Not to be confused with a virus, a computer worm is a self-replicating program that’s designed to perform some type of malicious activity. They can strike any poorly secured computer, resulting in a fast-spreading infection. Even if you’re familiar with the basic definition of a computer worm, though, there are probably some things you don’t know about them. Below are five facts about computer worms and why they are so destructive.

#1) Spread on Their Own

Computer worms have the ability to spread on their own with the need for a host. This is essentially how they differ from viruses. Most computer viruses work by attaching themselves to a legitimate host program. Once the victim runs the host program, the virus will begin to replicate. Computer worms are more sinister in the sense that they can replicate without the need for a host.

#2) Described in the 1970s

The idea of a self-replicating and self-propagating computer program was originally described in the 1970s by American author John Brunner. During that year, Brunner published a novel titled “The Shockwave Rider” that described a self-replicating malicious program as a “worm.”

#3) A Computer Worm Infected 10% of the Internet

Perhaps the most notorious computer worm of all time is the Morris worm. Developed by Cornell University alumni Robert Morris in the late 1980s, it’s believed to have infected one in 10 internet-connected computers at the time. Thousands of other worms have since emerged, though none have compared to the Morris worm in terms of infectability.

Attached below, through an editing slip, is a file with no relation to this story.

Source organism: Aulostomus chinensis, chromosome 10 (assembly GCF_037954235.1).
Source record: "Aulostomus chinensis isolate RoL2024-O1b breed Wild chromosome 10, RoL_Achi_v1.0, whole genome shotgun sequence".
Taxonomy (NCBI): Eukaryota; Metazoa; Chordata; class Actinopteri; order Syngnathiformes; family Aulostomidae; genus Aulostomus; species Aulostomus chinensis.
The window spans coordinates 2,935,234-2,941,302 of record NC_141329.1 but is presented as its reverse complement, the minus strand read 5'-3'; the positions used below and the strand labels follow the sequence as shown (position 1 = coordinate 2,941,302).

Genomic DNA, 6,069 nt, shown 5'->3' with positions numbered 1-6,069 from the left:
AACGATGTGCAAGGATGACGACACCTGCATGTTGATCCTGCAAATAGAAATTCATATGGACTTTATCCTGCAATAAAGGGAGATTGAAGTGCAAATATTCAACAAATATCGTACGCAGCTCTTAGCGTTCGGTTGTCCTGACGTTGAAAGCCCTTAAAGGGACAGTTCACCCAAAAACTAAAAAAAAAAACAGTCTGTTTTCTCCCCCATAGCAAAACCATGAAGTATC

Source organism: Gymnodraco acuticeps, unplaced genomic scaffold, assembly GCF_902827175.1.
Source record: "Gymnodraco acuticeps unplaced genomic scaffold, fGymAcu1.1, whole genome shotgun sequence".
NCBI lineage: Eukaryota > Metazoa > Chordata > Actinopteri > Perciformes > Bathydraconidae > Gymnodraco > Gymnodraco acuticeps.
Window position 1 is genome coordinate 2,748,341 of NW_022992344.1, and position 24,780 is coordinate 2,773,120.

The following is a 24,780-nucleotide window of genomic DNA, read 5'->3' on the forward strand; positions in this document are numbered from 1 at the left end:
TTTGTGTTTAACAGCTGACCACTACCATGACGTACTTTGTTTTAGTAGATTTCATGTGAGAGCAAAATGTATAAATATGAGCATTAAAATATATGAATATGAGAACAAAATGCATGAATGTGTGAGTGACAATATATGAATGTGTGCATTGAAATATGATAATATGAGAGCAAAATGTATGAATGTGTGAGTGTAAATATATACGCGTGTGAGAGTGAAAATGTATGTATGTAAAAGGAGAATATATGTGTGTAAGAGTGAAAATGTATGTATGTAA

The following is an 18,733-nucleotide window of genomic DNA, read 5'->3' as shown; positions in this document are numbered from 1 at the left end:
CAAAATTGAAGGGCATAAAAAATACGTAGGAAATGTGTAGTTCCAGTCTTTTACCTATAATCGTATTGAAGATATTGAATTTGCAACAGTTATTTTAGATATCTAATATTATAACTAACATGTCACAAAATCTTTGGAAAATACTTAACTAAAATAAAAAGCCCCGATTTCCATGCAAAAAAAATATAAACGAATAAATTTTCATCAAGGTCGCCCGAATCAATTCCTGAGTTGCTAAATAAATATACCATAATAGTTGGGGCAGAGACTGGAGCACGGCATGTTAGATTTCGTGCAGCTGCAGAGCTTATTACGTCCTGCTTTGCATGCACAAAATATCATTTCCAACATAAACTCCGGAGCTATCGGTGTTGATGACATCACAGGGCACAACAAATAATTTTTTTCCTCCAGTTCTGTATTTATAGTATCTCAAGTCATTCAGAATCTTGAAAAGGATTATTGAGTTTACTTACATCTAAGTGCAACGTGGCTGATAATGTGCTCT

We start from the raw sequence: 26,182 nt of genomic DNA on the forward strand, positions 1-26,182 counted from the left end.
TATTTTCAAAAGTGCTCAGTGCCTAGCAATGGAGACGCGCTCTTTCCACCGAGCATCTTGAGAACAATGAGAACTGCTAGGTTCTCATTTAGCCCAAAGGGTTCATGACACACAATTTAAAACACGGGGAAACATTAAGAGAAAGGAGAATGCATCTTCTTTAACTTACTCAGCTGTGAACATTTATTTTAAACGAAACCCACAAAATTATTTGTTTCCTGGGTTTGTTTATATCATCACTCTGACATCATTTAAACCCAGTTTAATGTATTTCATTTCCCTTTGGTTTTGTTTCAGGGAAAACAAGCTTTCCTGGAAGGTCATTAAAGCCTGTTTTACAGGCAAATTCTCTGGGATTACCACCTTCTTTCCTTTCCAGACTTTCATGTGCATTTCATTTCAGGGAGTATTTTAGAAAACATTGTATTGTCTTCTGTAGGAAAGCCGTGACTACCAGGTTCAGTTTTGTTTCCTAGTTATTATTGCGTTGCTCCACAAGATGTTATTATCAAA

#4) Infect Client Computers and Servers as Well

Computer worms can infect more than just a target computer. Rather, they can also affect client computers and servers on the same network. This is part of the reason why worms have such high infection rates. After infecting a victim’s computer, the worm may spread to other computers and servers on the same network to which it’s connected.

#5) Spread via OS Vulnerabilities

Although they can be spread in many different ways, worms typically make their way onto a victim’s computer via a vulnerability in the computer’s operating system (OS). All computers and servers run at least one OS. Unfortunately, many users neglect to update their device’s OS when a new version is released. The outdated OS may contain a vulnerability that, when exploited, allows a hacker to infect the device with a worm. Keeping the device’s OS up to date is essential for protecting against a myriad of cyber threats, including computer worms.